Tips to become a language teacher
Alex P. Sena, a language teacher and artist, shares his story of overcoming poverty thanks to his love of language. He explains how education saved him, and he hopes to help others in the same position as he was once in.
What is your job title and what industry do you work in?
Spanish and French Instructor
What’s your ethnicity and gender? How has it hurt or helped you? If you ever experienced discrimination, how have you responded and what worked best? Do you speak another language, and has it been helpful in your career?
A US born and raised citizen of Hispanic origin, I have experienced discrimination all my life in one form or another. I was discriminated by my own people because I grew up Protestant and then by Anglos because of my color.
What makes me an anomaly is that I did not denigrate myself because I grew up skinny. I took up bodybuilding not only to improve my body but also to take on the gangbangers who were intent on killing or hospitalizing me. They came to respect me after three years of running from them, which I used as part of my cardiovascular workouts.
I speak both English and Spanish as a native speaker and now, after plenty of higher education, I speak French. I became a professor to overcome poverty: imagine working in the hot cotton fields chopping or picking cotton from age five to seventeen just to clothe myself and to have food on the table. After forty years of teaching English, Spanish and French in college and secondary schools, I have to say this amounts to a “rags to riches” story, and having so much word power has been an advantage and extremely helpful.
How would you describe what you do? What does your work entail? Are there any common misunderstandings you want to correct about what you do?
I have been an HR generalist, a freelance translator, an artist, and an instructor of Spanish and French, the latter for pretty much all of my life. As an instructor, my job is to assess the level of proficiency students have in English, Spanish, and French; on an individual level, I help students surpass any weaknesses to ultimately become fluent in the language. This cannot happen without the strong elements of motivational persuasion techniques, which are credible and effective.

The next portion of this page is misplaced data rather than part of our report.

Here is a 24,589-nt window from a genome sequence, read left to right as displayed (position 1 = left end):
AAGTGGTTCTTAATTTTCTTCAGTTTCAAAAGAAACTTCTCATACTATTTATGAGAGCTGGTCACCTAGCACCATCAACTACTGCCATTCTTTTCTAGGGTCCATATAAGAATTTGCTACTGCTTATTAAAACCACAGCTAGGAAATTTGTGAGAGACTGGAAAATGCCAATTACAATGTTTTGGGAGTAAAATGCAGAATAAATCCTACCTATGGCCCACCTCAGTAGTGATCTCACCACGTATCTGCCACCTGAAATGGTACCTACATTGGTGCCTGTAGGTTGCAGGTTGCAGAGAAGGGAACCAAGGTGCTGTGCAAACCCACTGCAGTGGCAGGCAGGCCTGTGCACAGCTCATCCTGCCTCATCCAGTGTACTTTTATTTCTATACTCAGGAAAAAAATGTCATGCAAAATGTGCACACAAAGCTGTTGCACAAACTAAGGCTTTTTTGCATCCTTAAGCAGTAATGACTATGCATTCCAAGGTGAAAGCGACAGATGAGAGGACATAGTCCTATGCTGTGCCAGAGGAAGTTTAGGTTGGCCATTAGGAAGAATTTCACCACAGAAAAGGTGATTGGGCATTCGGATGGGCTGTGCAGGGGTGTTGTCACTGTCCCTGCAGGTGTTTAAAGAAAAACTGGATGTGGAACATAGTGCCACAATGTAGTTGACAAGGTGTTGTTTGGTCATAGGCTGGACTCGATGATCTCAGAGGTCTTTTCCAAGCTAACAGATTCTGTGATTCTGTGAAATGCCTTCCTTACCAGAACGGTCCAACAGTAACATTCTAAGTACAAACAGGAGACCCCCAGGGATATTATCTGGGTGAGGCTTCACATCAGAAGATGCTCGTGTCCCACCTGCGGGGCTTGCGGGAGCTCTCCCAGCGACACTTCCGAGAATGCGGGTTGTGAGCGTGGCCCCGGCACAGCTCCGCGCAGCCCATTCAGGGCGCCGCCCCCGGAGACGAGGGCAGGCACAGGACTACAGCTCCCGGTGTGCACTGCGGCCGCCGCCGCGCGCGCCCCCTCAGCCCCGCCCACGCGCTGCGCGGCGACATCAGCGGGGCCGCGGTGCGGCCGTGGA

Today, young people in many school districts have the misconception they cannot master the language and are in school as tourists. It is up to the teacher (me) to convince them that they will master the language, sound authentic, understand the language, and respond correctly every time with the proper techniques I provide. This builds confidence and proficiency simultaneously. The misconception that to teach someone a foreign language is a simple thing is something that I would like to correct.
On a scale of 1 to 10 how would you rate your job satisfaction? What might need to change about your job to unleash your full enthusiasm?
I would rate my job satisfaction of being a language teacher between eight and nine. It would be a ten if somehow, in the midst of training students, the school administration would also be more receptive to foreign languages as a whole. As a teacher, I always felt that if the administrators actually learned Spanish (for example) as part of their administration training, their jobs would be easier. After all, most of the schools in the southwest United States are rapidly multiplying with Spanish-speaking populations.
Imagine you are a troubled Hispanic student in the office of the principal or assistant principal in a school. You do not understand English. How would it feel to have a person of authority speaking to you in your native Spanish? It would blow your mind away—the principal actually took time out to want to understand Spanish and your culture. To me, it would be unprecedented to know that my principal actually has my back and understands me as a Hispanic.
If this job moves your heart – how so? Ever feel like you found your calling or sweet spot in life? If not, what might do it for you?
I found my calling some time ago when I selected my chosen profession as an English, Spanish, and French Instructor. I understood this because I grew weary and downtrodden as an impoverished five-year-old working in the brutal heat of the cotton fields: I sought the solace of my elementary school, where I reveled in learning my lessons when I was not laboring with my back and hands.
My teachers saw in me a young prodigy who excelled in diagramming sentences and painting their bulletin boards—for which I was paid I might add—and literally basked in their wonderful protection and admiration. What it did for me was to awaken a forever lasting hope in my heart and soul that I was worth something for the world and my family who, as it turned out, desperately needed the help. I became the leader of my siblings, whom I inspired to go to college.